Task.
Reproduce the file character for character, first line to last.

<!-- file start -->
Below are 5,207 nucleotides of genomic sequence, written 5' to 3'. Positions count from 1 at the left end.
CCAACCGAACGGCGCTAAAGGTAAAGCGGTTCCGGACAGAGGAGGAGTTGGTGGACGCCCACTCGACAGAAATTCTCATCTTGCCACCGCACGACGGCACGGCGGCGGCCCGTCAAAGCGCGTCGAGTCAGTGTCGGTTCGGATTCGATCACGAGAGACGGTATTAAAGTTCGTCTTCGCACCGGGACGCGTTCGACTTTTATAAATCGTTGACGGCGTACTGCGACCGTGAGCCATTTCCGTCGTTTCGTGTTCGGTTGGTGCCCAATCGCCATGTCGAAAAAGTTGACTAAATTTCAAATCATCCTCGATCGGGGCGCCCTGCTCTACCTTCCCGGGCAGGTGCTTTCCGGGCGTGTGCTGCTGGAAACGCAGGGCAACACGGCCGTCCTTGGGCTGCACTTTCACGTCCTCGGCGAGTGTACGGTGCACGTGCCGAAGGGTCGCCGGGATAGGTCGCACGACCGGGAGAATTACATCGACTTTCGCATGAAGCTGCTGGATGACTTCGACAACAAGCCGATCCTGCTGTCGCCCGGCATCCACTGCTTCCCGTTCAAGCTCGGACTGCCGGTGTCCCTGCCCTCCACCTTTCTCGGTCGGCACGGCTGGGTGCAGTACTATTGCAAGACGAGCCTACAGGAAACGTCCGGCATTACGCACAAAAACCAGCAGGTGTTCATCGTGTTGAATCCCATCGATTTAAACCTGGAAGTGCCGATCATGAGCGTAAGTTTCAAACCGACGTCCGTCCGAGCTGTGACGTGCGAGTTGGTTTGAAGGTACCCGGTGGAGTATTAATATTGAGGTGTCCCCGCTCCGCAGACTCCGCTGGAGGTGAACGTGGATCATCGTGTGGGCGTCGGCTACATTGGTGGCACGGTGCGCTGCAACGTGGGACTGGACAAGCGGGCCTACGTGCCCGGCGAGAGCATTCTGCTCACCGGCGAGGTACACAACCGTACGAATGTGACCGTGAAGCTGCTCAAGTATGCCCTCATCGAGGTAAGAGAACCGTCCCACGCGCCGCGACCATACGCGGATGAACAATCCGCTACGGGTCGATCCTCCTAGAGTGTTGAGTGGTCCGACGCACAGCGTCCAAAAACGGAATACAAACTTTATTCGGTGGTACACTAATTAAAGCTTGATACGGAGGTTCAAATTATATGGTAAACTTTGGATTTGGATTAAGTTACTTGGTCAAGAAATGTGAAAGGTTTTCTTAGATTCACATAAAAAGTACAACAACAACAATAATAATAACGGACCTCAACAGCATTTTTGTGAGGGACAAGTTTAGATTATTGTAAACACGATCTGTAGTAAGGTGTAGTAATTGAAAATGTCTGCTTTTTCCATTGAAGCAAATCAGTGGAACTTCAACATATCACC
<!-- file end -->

Below are 5,207 nucleotides of genomic sequence, written 5' to 3'. Positions count from 1 at the left end.
CCAACCGAACGGCGCTAAAGGTAAAGCGGTTCCGGACAGAGGAGGAGTTGGTGGACGCCCACTCGACAGAAATTCTCATCTTGCCACCGCACGACGGCACGGCGGCGGCCCGTCAAAGCGCGTCGAGTCAGTGTCGGTTCGGATTCGATCACGAGAGACGGTATTAAAGTTCGTCTTCGCACCGGGACGCGTTCGACTTTTATAAATCGTTGACGGCGTACTGCGACCGTGAGCCATTTCCGTCGTTTCGTGTTCGGTTGGTGCCCAATCGCCATGTCGAAAAAGTTGACTAAATTTCAAATCATCCTCGATCGGGGCGCCCTGCTCTACCTTCCCGGGCAGGTGCTTTCCGGGCGTGTGCTGCTGGAAACGCAGGGCAACACGGCCGTCCTTGGGCTGCACTTTCACGTCCTCGGCGAGTGTACGGTGCACGTGCCGAAGGGTCGCCGGGATAGGTCGCACGACCGGGAGAATTACATCGACTTTCGCATGAAGCTGCTGGATGACTTCGACAACAAGCCGATCCTGCTGTCGCCCGGCATCCACTGCTTCCCGTTCAAGCTCGGACTGCCGGTGTCCCTGCCCTCCACCTTTCTCGGTCGGCACGGCTGGGTGCAGTACTATTGCAAGACGAGCCTACAGGAAACGTCCGGCATTACGCACAAAAACCAGCAGGTGTTCATCGTGTTGAATCCCATCGATTTAAACCTGGAAGTGCCGATCATGAGCGTAAGTTTCAAACCGACGTCCGTCCGAGCTGTGACGTGCGAGTTGGTTTGAAGGTACCCGGTGGAGTATTAATATTGAGGTGTCCCCGCTCCGCAGACTCCGCTGGAGGTGAACGTGGATCATCGTGTGGGCGTCGGCTACATTGGTGGCACGGTGCGCTGCAACGTGGGACTGGACAAGCGGGCCTACGTGCCCGGCGAGAGCATTCTGCTCACCGGCGAGGTACACAACCGTACGAATGTGACCGTGAAGCTGCTCAAGTATGCCCTCATCGAGGTAAGAGAACCGTCCCACGCGCCGCGACCATACGCGGATGAACAATCCGCTACGGGTCGATCCTCCTAGAGTGTTGAGTGGTCCGACGCACAGCGTCCAAAAACGGAATACAAACTTTATTCGGTGGTACACTAATTAAAGCTTGATACGGAGGTTCAAATTATATGGTAAACTTTGGATTTGGATTAAGTTACTTGGTCAAGAAATGTGAAAGGTTTTCTTAGATTCACATAAAAAGTACAACAACAACAATAATAATAACGGACCTCAACAGCATTTTTGTGAGGGACAAGTTTAGATTATTGTAAACACGATCTGTAGTAAGGTGTAGTAATTGAAAATGTCTGCTTTTTCCATTGAAGCAAATCAGTGGAACTTCAACATATCACC